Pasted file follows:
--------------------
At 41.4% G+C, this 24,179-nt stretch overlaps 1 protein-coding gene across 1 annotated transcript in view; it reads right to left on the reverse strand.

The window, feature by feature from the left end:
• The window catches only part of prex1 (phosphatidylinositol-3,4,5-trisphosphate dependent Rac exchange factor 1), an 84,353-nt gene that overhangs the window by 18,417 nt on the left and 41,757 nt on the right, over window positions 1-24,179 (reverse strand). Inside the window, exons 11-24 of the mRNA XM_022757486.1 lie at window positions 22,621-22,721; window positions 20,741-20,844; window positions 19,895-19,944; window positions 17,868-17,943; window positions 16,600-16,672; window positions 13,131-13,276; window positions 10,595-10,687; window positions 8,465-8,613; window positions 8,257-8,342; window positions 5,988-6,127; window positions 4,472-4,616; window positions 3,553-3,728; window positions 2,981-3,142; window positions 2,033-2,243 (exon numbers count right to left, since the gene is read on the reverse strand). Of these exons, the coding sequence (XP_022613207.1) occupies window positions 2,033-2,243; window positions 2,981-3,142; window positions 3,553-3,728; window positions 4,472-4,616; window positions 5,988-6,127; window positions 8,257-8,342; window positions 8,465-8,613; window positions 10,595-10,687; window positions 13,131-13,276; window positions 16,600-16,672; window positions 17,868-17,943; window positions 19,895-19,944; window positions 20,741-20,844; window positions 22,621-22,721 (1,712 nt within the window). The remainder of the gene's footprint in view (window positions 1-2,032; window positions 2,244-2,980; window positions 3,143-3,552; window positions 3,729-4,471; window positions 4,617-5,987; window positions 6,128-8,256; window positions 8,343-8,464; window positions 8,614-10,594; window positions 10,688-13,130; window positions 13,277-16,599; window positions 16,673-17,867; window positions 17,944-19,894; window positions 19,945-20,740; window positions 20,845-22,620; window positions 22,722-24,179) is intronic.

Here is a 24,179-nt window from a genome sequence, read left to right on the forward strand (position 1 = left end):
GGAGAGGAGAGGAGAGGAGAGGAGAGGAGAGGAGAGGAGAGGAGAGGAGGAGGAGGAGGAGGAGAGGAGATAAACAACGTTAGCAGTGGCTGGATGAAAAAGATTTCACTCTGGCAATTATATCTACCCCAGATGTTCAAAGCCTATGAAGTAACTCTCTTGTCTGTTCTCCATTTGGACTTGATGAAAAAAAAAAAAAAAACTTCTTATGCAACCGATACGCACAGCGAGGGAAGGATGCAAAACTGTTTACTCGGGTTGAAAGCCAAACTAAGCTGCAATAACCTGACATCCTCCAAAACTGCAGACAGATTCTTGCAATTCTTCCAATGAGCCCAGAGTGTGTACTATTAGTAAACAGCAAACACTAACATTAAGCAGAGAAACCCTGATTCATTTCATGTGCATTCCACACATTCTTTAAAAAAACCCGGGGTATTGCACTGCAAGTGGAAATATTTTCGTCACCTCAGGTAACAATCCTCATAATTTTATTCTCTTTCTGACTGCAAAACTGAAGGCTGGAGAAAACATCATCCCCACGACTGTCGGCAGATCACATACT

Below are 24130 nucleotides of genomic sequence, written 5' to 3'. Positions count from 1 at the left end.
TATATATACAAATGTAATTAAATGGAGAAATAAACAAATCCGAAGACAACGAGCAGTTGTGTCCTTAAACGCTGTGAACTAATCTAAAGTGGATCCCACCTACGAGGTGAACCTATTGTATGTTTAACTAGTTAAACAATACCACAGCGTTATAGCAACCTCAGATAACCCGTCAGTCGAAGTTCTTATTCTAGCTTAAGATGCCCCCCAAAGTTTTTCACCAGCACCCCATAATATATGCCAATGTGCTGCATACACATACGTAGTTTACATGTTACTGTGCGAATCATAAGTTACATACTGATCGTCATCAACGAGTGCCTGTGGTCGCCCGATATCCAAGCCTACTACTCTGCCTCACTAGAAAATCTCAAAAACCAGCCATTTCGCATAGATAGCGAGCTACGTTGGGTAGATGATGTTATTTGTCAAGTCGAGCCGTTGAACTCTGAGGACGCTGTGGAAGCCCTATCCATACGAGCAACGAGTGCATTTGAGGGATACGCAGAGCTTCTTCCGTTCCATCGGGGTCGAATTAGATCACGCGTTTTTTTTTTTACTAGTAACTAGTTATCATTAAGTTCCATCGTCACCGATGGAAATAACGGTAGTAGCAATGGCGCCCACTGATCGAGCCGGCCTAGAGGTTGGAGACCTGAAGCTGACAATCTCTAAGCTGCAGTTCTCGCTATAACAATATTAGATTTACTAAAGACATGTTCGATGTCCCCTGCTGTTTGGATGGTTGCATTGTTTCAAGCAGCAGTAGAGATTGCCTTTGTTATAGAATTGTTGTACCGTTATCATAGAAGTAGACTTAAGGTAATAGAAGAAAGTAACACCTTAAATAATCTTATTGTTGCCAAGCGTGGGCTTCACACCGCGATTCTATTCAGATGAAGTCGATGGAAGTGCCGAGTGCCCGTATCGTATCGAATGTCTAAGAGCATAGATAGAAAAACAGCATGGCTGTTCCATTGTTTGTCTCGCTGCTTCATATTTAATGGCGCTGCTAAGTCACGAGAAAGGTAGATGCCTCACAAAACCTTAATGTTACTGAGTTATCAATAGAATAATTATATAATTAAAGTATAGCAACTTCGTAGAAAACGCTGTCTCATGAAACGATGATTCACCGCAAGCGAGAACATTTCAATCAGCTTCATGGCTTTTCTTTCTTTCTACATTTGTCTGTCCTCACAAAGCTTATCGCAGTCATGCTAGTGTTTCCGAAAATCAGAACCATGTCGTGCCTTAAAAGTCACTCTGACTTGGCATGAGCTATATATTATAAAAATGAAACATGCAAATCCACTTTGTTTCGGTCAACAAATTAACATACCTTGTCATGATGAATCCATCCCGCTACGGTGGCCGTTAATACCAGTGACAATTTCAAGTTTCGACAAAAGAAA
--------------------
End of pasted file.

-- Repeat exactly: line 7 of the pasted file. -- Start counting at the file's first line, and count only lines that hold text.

TATATATACAAATGTAATTAAATGGAGAAATAAACAAATCCGAAGACAACGAGCAGTTGTGTCCTTAAACGCTGTGAACTAATCTAAAGTGGATCCCACCTACGAGGTGAACCTATTGTATGTTTAACTAGTTAAACAATACCACAGCGTTATAGCAACCTCAGATAACCCGTCAGTCGAAGTTCTTATTCTAGCTTAAGATGCCCCCCAAAGTTTTTCACCAGCACCCCATAATATATGCCAATGTGCTGCATACACATACGTAGTTTACATGTTACTGTGCGAATCATAAGTTACATACTGATCGTCATCAACGAGTGCCTGTGGTCGCCCGATATCCAAGCCTACTACTCTGCCTCACTAGAAAATCTCAAAAACCAGCCATTTCGCATAGATAGCGAGCTACGTTGGGTAGATGATGTTATTTGTCAAGTCGAGCCGTTGAACTCTGAGGACGCTGTGGAAGCCCTATCCATACGAGCAACGAGTGCATTTGAGGGATACGCAGAGCTTCTTCCGTTCCATCGGGGTCGAATTAGATCACGCGTTTTTTTTTTTACTAGTAACTAGTTATCATTAAGTTCCATCGTCACCGATGGAAATAACGGTAGTAGCAATGGCGCCCACTGATCGAGCCGGCCTAGAGGTTGGAGACCTGAAGCTGACAATCTCTAAGCTGCAGTTCTCGCTATAACAATATTAGATTTACTAAAGACATGTTCGATGTCCCCTGCTGTTTGGATGGTTGCATTGTTTCAAGCAGCAGTAGAGATTGCCTTTGTTATAGAATTGTTGTACCGTTATCATAGAAGTAGACTTAAGGTAATAGAAGAAAGTAACACCTTAAATAATCTTATTGTTGCCAAGCGTGGGCTTCACACCGCGATTCTATTCAGATGAAGTCGATGGAAGTGCCGAGTGCCCGTATCGTATCGAATGTCTAAGAGCATAGATAGAAAAACAGCATGGCTGTTCCATTGTTTGTCTCGCTGCTTCATATTTAATGGCGCTGCTAAGTCACGAGAAAGGTAGATGCCTCACAAAACCTTAATGTTACTGAGTTATCAATAGAATAATTATATAATTAAAGTATAGCAACTTCGTAGAAAACGCTGTCTCATGAAACGATGATTCACCGCAAGCGAGAACATTTCAATCAGCTTCATGGCTTTTCTTTCTTTCTACATTTGTCTGTCCTCACAAAGCTTATCGCAGTCATGCTAGTGTTTCCGAAAATCAGAACCATGTCGTGCCTTAAAAGTCACTCTGACTTGGCATGAGCTATATATTATAAAAATGAAACATGCAAATCCACTTTGTTTCGGTCAACAAATTAACATACCTTGTCATGATGAATCCATCCCGCTACGGTGGCCGTTAATACCAGTGACAATTTCAAGTTTCGACAAAAGAAA